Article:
Change is in the air. I can feel it in my bones. Housekeeping, the acts of budgeting, food production, home cooking, cleaning, and caring for a family, is becoming a more attractive option for young people to immerse themselves in. Instead of being seen as second best, it's now up there as being a healthy, dignified, modern, family-centred way of gaining balance and harmony in life. Gone are the days when ambition and promotion win every time. Now there is a gentler option, now it's okay to put yourself in the picture and decide that the work that pays the bills can function efficiently alongside the unpaid work of housekeeping. Working together, they pay the biggest and best dividends.
This week's flowers from the garden are mini gerberas, zinnias, camellias and mock orange greenery.
After too many years of men and women working hard to buy everything they are supposed to want and need, up popped common sense to ask this question: "Why not work less and do more for myself so that I don't need so much money to live?" Could it be that simple? Living well on less, hmmm, it's got a good ring to it. Most of us have grown up with the idea that you must work to have the money to keep up with the Joneses and while that concept is the basis of our Western economies, I believe families have been short-changed by it. While our governments are saying that families are the centrepiece of the nation, they put the economy first; surely they should have equal footing. I’m not advocating we all give up work and stay home to mellow out but it shouldn’t be an all or nothing scenario. There should be an option for job sharing, part time work, two parents working at different times, working from home and home businesses. No one is telling us to cut our desires and expenses so we can give more time to family and to life. The emphasis is to build the economy, work longer, buy more, live in bigger houses and have “good debt”. Up until the second world war, before the days of credit cards and huge mortgages, we all lived very happily with less and by doing much of the work we now pay to have done for us. It's a vicious circle - we work to have the money to live well, but when we see all those things we want, we have to work more to pay for it all. We also spend more on food because we don't have the time to carefully prepare our own food. A quick burger or bucket of chicken may be handy at the end of a busy day but that and being tired and overworked is putting us in our graves too soon.
A small garden harvest for that night's dinner.
I think the economic crisis has been another part of the push towards homekeeping - as people lose their jobs, they concentrate more on saving money in the home and realise they can save a lot and that the work is rewarding. Some have seen the sense of growing food if there is space in the backyard, some have been more aware of their grocery budget and some have started knitting, sewing and making gifts in an endeavour to enrich life and save money at the same time. Thirty-seven percent of American households are actively growing vegetable gardens now. Hanno went to our local market early on Sunday morning to buy seedlings and had to wait five minutes at 5.45am to be served. When he left, over 50 people were waiting at the little stall to buy their precious cargo. We have been buying seedlings on and off at that stall for 12 years and it's never been that busy. Things are changing.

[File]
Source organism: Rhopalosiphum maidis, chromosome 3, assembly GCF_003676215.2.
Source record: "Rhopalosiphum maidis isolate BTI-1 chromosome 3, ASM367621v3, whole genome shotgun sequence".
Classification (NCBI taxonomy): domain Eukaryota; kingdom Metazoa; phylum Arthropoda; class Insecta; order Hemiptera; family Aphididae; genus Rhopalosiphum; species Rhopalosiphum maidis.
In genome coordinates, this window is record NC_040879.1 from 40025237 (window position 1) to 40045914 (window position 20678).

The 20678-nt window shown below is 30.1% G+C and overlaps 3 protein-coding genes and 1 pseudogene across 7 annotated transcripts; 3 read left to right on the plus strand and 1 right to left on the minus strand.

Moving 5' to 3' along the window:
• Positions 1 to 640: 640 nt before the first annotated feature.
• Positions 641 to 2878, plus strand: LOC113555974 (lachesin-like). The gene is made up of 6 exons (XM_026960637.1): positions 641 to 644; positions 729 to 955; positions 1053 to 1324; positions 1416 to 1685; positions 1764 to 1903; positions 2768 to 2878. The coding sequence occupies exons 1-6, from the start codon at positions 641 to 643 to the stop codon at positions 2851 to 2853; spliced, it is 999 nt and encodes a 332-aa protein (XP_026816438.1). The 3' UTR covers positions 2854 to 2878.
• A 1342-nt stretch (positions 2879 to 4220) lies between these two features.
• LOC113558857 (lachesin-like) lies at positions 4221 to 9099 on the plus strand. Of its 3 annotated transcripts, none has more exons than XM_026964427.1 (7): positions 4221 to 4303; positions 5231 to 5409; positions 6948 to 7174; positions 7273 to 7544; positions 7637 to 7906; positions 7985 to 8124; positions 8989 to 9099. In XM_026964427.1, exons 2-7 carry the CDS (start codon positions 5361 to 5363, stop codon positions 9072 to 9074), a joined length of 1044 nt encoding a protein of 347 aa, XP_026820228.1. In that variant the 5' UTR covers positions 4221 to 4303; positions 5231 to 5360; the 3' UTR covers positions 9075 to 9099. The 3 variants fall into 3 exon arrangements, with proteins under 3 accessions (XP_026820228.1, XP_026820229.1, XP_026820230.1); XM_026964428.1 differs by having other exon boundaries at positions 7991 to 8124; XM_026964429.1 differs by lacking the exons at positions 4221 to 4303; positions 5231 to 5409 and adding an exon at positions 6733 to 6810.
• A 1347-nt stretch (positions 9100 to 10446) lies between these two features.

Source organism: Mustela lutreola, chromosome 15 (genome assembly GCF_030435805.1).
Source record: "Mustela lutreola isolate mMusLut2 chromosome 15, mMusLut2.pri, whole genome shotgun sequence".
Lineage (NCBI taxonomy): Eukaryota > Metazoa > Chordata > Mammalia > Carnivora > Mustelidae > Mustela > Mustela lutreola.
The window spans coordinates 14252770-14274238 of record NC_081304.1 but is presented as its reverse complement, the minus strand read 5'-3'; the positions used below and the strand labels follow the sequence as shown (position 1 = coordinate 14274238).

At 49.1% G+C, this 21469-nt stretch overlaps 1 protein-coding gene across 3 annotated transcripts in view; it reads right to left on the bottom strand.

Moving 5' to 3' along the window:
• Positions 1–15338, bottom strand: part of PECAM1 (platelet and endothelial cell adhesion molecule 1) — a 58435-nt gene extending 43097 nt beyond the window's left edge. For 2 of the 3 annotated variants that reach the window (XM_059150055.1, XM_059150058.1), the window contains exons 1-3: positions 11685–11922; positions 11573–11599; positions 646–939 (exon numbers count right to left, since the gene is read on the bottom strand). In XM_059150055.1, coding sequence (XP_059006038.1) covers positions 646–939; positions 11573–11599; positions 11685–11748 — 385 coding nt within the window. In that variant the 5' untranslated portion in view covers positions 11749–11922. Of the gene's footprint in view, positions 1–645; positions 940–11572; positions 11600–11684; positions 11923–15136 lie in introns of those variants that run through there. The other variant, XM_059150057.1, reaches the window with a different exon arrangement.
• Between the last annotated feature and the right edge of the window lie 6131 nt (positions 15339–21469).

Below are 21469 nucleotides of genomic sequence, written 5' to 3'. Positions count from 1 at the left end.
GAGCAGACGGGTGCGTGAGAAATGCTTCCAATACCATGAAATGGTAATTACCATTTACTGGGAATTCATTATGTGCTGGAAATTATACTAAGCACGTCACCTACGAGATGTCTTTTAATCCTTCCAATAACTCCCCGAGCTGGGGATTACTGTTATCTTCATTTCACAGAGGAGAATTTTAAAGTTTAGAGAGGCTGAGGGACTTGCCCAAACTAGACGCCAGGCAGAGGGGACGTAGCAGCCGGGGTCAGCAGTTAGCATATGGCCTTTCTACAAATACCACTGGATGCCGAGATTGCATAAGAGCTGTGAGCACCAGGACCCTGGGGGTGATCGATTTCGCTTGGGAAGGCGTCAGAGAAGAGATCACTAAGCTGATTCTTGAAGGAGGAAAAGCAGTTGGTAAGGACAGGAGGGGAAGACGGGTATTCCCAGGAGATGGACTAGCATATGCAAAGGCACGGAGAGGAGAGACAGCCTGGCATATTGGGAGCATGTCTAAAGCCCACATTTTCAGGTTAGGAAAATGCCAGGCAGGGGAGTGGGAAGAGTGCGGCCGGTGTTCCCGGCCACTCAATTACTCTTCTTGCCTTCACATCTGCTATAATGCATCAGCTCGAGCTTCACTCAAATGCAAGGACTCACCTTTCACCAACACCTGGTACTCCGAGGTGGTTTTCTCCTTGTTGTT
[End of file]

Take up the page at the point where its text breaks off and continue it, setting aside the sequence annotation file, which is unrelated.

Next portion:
I think blogs have helped drive this change too. Instead of reading only what is edited and thought to be what people want to (and should) read in magazines and newspapers, guided not so gently by the influence of advertisers, along came blogs, where all we have to do it press "publish" to get our unsolicited, uncensored and unedited thoughts out there. Many of those thoughts are pedestrian and supporting the status quo but there were also many subversive blogs that showed happy housewives, beautiful homes filled with love but not much money, people being fulfilled and enriched by working in their homes and a kind of nostalgia for the old days when all that was commonplace. Blogs have shown us that the unorthodox and unconventional ways of those people not caught up in modern "must have" living are a valuable template for a way of life that allows us to enjoy home and family without working till we drop to achieve it.
Home made baked egg custard with nutmeg topping. Shhhh, the cook had a little taste. Both Hanno and I agree it's drop dead delicious. A triple D rating.
Housework and homemaking are sustainable. Whatever is put into it is paid back to the worker, not in dollars but in comfort, appreciation, happiness, satisfaction, calmness, love and security. It's one of the types of work that is self-fulfilling and gently layered. There is no corporate ladder, work can be left until tomorrow and you don't work overtime unless someone is sick, or on the odd occasion when a ballet costume needs to be made or covering the robot costume with tin foil before the school play just has to be done. More and more I see it – families with one main breadwinner, or two casual workers, whose main desire is to work enough to pay the bills but not enough to wipe out those years from 25 – 60. Vegetable gardening, DIY, home cooking, homekeeping, organisation and budgeting are making a comeback. I think a change to common sense has started, I hope there will be no going back.